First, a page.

In the American Youth Soccer Organization's national games, set to get underway in Southern California this week, the Ninja Smurfs of Arab, Ala., feel a lot like the U.S. men's national soccer team.
"They keep comparing themselves to the U.S. because they're underdogs," said coach Jay Ballard. "We're from a small town in Alabama and we're going to play these big teams from California and Michigan. But they're kind of enjoying the role."
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The games will celebrate the 50th anniversary of the AYSO, the soccer program started in 1964 in Torrance. The program now has hundreds of thousands of players a year and millions of alumni — many of whom are fueling unprecedented World Cup popularity in homes, pubs and sports bars across the country. Three of the U.S. players on the World Cup roster got their start in AYSO, according to the organization.
One of those lifelong fans is Joe Bonchonsky, 57, who joined one of the original teams when he was 7.
As he recalls, AYSO founder Hans Stierle walked over to what was then Jefferson Elementary School in Torrance with a soccer ball and said, "Hey, you want to try this game?"
Bonchonsky had tried Little League and Pop Warner football and wasn't convinced. But soccer, he said, "I just loved it."
Fifty years later he still plays soccer on the weekends and fanatically watches the World Cup.
When it gets underway, the youth tournament will be structured a lot like the World Cup — with teams starting off in a series of round-robin qualifying games followed by elimination playoffs that will culminate in finals Sunday. One key difference is that in addition to the number of goals scored, teams can earn points based on good sportsmanship — and the biggest trophy will go to the team with the best sportsmanship.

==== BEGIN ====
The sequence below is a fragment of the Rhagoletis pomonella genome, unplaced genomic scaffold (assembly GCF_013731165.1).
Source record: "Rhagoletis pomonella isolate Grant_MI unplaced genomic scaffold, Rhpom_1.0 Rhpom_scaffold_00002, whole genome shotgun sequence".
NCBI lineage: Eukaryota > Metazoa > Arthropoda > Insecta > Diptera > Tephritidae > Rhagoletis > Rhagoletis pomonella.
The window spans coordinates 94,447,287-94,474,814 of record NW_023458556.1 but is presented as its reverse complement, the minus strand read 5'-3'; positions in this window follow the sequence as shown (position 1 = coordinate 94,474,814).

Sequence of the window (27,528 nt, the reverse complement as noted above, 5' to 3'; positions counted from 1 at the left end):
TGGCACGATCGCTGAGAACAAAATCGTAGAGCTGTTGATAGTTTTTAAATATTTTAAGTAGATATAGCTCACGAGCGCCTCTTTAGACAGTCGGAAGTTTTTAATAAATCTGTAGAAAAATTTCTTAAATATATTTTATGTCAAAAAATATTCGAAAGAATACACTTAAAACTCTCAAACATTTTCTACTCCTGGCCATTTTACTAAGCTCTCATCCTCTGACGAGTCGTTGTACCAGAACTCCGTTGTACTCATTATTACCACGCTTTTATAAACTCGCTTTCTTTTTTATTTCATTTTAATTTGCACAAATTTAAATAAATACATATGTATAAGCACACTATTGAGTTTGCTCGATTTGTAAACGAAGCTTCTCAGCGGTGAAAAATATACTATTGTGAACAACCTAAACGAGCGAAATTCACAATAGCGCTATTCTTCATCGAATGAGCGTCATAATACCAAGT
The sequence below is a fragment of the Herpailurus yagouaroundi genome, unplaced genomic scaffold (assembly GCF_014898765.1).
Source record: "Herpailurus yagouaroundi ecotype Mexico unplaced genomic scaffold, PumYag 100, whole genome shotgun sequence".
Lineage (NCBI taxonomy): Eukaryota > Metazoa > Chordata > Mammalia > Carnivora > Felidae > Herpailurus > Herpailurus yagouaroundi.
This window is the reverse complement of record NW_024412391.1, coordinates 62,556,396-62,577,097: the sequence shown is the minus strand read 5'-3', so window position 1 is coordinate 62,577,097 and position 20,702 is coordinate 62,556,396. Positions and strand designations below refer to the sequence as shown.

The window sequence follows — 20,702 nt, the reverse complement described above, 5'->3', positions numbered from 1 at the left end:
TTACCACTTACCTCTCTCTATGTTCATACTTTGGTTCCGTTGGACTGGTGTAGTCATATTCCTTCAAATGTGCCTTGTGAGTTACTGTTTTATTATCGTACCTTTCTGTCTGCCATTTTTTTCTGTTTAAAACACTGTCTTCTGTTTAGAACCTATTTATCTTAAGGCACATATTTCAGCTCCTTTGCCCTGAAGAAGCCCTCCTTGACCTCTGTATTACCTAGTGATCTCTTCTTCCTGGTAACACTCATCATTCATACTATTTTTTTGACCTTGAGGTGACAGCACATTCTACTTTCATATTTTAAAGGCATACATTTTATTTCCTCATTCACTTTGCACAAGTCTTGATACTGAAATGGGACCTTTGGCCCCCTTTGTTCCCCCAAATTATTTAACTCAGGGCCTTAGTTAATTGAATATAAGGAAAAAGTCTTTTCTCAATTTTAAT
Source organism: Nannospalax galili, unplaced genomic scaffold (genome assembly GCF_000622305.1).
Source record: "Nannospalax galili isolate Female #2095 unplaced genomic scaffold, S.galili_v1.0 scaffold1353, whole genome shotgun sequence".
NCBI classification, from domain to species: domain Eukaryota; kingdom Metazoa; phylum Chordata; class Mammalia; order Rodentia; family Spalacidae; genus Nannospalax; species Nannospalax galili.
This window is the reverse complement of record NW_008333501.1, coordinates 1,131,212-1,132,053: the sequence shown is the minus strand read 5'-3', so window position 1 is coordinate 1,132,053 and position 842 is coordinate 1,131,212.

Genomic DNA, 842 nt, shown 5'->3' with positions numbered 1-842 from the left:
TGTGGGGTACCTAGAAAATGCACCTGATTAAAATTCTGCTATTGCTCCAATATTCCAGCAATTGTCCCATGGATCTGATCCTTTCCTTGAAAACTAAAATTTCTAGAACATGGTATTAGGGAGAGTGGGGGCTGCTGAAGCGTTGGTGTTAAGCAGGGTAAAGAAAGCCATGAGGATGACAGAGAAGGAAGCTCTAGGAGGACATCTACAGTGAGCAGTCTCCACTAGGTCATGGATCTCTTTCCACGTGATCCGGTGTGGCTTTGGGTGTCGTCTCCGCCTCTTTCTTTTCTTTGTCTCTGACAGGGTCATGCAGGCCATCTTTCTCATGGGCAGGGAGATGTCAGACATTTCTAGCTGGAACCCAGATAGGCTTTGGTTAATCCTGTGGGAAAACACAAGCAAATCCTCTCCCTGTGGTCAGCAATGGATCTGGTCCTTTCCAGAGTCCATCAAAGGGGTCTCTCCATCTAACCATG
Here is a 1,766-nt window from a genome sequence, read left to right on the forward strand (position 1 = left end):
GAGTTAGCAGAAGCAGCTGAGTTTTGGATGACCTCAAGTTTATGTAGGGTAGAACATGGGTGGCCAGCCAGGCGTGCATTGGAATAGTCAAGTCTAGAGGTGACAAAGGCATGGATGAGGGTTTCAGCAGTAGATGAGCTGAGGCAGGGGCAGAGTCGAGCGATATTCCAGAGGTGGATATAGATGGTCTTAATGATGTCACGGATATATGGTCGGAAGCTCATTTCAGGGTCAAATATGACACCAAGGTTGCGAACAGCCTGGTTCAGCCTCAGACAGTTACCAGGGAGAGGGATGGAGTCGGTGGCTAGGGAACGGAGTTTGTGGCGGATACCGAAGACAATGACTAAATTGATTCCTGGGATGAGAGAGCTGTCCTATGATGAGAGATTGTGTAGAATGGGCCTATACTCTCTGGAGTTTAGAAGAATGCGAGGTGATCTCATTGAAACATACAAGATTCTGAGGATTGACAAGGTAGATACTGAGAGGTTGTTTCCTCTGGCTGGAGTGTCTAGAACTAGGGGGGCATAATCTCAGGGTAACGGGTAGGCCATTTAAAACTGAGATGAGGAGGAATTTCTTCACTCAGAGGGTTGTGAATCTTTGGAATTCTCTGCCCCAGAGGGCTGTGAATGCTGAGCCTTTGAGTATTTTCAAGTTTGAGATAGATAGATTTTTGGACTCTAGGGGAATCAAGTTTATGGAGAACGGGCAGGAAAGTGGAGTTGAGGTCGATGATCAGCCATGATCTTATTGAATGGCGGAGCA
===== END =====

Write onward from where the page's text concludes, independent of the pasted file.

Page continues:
"It's about bringing all parts of AYSO together," said Mike Hoyer, vice president on the national board of directors.
Still, for many of the young players attending, the excitement and anticipation are just as powerful as anything happening in the Southern Hemisphere.
For the 15 members of the Ninja Smurfs, all between the ages of 12 and 16, it took nearly a year of fundraising just to be able to attend.
They held car washes and dog washes, sold Tupperware, candles and bags, "just about anything," Ballard said. And though they hail from the South, where football is still king, the small town of Arab, with a population of 8,300, rallied to support them.
The tournament isn't quite a national championship, since teams were invited by lottery and did not have to qualify, but "you can't convince my kids of that," Ballard said. "That's the way they're looking at it, that's the way they're approaching it."